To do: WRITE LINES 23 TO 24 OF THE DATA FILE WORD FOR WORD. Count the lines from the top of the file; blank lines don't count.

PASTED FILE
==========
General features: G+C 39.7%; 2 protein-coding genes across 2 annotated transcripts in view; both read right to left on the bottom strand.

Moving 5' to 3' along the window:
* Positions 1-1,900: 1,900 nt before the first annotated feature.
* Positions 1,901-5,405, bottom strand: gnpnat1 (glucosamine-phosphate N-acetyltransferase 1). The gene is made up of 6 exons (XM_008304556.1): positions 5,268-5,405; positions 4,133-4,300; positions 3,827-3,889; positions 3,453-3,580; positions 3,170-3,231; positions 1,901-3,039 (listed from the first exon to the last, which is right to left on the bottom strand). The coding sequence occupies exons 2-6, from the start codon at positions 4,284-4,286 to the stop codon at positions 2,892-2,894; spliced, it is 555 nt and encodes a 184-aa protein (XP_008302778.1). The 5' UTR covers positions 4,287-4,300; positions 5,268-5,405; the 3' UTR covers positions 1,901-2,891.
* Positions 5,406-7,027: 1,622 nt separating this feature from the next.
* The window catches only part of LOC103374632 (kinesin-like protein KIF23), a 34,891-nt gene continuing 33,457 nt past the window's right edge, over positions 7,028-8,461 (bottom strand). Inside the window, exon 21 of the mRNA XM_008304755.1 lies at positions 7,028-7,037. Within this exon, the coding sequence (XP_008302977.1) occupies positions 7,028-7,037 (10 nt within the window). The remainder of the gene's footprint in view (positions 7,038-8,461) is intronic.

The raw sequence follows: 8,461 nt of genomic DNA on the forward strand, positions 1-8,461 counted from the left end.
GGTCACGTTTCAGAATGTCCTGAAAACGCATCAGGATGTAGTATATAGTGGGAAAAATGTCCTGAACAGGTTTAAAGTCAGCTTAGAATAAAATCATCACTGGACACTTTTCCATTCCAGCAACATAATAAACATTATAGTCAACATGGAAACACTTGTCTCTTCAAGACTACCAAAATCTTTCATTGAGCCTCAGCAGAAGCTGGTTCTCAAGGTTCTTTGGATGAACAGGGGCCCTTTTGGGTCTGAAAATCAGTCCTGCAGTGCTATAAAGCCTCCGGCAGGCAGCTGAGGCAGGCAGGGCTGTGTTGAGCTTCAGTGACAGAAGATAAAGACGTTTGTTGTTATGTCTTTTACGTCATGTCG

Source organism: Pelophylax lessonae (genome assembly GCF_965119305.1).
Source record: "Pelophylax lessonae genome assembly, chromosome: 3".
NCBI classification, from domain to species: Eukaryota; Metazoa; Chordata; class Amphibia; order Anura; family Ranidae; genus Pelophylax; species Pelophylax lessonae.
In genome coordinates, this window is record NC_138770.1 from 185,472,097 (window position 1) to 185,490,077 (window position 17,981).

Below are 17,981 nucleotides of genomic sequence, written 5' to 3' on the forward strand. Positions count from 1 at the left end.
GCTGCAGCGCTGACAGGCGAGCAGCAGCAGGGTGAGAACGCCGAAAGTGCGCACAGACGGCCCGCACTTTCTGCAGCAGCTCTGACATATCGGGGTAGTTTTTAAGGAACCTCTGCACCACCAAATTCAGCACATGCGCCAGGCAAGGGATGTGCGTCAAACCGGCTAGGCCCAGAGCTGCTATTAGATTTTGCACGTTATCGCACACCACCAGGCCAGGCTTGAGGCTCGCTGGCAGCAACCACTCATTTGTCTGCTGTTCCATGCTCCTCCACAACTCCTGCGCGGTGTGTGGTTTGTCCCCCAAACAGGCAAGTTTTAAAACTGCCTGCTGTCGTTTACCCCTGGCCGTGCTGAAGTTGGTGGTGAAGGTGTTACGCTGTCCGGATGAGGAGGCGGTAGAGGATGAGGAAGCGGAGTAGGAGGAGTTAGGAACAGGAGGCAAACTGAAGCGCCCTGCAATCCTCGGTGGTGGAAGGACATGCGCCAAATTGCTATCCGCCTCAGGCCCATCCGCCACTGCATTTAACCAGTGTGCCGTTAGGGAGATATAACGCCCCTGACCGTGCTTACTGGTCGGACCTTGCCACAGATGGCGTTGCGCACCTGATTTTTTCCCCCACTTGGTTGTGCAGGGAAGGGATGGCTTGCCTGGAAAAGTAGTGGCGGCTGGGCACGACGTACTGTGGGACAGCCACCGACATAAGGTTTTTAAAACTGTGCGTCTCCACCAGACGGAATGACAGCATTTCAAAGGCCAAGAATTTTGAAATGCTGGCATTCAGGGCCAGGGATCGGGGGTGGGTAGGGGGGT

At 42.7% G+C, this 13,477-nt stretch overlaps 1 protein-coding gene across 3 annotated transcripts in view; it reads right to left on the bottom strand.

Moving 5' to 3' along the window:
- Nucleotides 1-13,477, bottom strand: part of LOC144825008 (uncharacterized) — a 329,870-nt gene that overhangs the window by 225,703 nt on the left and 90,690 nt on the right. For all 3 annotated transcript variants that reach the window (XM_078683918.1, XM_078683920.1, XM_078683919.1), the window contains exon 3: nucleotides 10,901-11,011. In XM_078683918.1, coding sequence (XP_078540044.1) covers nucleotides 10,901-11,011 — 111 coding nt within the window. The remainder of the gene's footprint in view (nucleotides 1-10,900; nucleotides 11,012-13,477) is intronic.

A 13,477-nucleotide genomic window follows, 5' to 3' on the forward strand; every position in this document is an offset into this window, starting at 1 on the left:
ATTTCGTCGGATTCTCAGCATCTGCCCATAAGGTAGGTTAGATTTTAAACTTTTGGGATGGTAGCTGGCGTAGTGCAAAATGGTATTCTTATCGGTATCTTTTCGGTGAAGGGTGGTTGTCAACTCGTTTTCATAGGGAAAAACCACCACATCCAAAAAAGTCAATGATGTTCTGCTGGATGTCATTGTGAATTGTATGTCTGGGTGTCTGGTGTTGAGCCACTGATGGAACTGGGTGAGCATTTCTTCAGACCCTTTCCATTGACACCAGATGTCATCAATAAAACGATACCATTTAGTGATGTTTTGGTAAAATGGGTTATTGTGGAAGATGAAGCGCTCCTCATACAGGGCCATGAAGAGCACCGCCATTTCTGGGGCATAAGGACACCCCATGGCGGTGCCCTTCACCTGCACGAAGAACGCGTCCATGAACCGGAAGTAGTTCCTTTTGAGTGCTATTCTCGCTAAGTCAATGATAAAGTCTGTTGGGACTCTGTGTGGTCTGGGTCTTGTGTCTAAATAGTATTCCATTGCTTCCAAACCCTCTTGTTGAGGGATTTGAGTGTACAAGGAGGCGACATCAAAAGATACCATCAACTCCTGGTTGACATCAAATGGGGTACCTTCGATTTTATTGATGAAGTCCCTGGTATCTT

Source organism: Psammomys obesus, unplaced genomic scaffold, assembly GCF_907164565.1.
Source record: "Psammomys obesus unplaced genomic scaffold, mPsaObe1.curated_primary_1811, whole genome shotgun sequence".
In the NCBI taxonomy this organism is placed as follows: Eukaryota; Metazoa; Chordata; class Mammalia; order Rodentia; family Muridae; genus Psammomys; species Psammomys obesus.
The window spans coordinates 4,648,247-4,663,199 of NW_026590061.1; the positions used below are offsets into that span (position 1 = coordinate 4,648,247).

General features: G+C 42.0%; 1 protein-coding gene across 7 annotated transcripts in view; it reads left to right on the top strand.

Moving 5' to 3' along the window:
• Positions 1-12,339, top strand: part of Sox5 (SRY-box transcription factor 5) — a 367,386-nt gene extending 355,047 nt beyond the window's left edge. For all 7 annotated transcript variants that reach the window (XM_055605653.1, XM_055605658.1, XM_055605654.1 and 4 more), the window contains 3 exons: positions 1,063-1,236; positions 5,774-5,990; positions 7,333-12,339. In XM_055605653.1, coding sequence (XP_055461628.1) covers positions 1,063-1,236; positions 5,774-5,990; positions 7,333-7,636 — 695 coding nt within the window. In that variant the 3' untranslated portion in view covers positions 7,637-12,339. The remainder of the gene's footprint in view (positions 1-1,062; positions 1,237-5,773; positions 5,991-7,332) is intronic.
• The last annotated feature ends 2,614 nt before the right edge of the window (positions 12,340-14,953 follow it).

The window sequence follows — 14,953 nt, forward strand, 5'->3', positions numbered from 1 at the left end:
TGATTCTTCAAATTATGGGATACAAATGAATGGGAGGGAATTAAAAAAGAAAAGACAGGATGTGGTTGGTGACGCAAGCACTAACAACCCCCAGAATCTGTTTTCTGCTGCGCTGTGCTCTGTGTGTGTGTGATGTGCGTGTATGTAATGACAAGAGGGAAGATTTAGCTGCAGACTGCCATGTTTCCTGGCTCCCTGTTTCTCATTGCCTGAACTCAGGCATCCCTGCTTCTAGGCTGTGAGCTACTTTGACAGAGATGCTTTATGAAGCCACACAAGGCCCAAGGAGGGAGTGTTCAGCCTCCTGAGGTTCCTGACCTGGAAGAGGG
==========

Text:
The window spans coordinates 4,648,247-4,663,199 of NW_026590061.1; the positions used below are offsets into that span (position 1 = coordinate 4,648,247).

General features: G+C 42.0%; 1 protein-coding gene across 7 annotated transcripts in view; it reads left to right on the top strand.